It’s no secret that the world of fitness can be confusing. Everyday we are bombarded with the latest ‘get fit fast trick’ or ‘must-have diet product’.
To shed some light on what is fact and what is fiction, we asked one of our London-based Partner, No. 1 Fitness, to bust the most common fitness myths
MYTH: You have to train every day to see progress
It is important to rest your body; recovery is just as important as the training. Scheduling rest days is crucial – if you work out every day you could injure yourself, so make sure you take breaks and listen to your body. If you are feeling tired but still want to do something that day, classes like yoga are great for stretching and also joint mobility. Another benefit is that sessions like this help rest your central nervous system too, which usually is being overworked from day to day life and whenever you do intense exercise.
MYTH: There is no exercise programme that works for me
This is something trainer No.1 Fitness trainer, Harry hears all the time. When people do not see immediate results, they fall off the bandwagon. You probably are not seeing results straight away, but have you ever heard of the saying “good things take time”? People tend to focus on very narrow goals, for example the number on the scale, and any other form of progression goes unnoticed. Take note of other things such as: how are you sleeping? How are your energy levels? Has your concentration improved? These are all indicators that your exercise programme is having a positive impact on your life, so stick at it. It’s working!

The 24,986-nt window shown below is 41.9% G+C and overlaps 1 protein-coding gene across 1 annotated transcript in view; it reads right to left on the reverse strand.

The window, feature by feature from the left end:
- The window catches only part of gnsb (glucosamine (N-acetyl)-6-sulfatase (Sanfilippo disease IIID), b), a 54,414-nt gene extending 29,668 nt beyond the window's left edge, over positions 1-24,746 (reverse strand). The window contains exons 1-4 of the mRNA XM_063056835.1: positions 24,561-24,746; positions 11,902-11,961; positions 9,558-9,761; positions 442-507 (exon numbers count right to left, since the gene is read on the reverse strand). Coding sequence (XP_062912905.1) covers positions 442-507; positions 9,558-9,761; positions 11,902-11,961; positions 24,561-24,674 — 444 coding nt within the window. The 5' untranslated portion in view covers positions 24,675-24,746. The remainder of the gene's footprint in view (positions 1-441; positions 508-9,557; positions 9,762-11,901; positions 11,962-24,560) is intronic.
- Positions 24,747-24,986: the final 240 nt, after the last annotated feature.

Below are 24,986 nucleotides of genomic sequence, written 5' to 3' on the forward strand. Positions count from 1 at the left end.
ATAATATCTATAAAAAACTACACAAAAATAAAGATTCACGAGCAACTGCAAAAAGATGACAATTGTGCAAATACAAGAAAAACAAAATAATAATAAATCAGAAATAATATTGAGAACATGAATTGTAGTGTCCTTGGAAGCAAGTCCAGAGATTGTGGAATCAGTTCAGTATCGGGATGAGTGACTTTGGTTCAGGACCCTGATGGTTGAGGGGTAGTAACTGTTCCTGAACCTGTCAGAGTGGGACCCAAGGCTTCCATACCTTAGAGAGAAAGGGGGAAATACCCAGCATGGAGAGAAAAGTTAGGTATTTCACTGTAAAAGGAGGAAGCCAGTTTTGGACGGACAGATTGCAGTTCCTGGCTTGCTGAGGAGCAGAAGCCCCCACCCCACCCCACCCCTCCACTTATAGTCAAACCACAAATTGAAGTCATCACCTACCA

MYTH: Cardio is the best fat burner
Whilst cardio burns more calories and helps create a day-to-day calorie deficit, weight training in the long term increases your lean muscle mass and can help your body burn more calories at rest. It is important to include resistance training into your weekly workout routine as well as cardio. Try out a HIIT class, which is perfect for combining a mix of cardio and strength training in one session.
MYTH: Fitness and health is all about how much you exercise.
Exercise undoubtedly has a number of benefits for both the body and mind, however it’s important to remember that there is more to health than just exercise. Nutrition and sleep also contribute a huge amount to wellbeing and the three are very much connected. What we eat affects our workouts, our workouts affect our sleep and our sleep affects our nutrition choices; all three have a bidirectional relationships. When one of the components is lacking, you will find the other two may be as well. It is vital that each pillar of health; sleep, nutrition and exercise is looked upon just as important as the other and you find the balance between the three.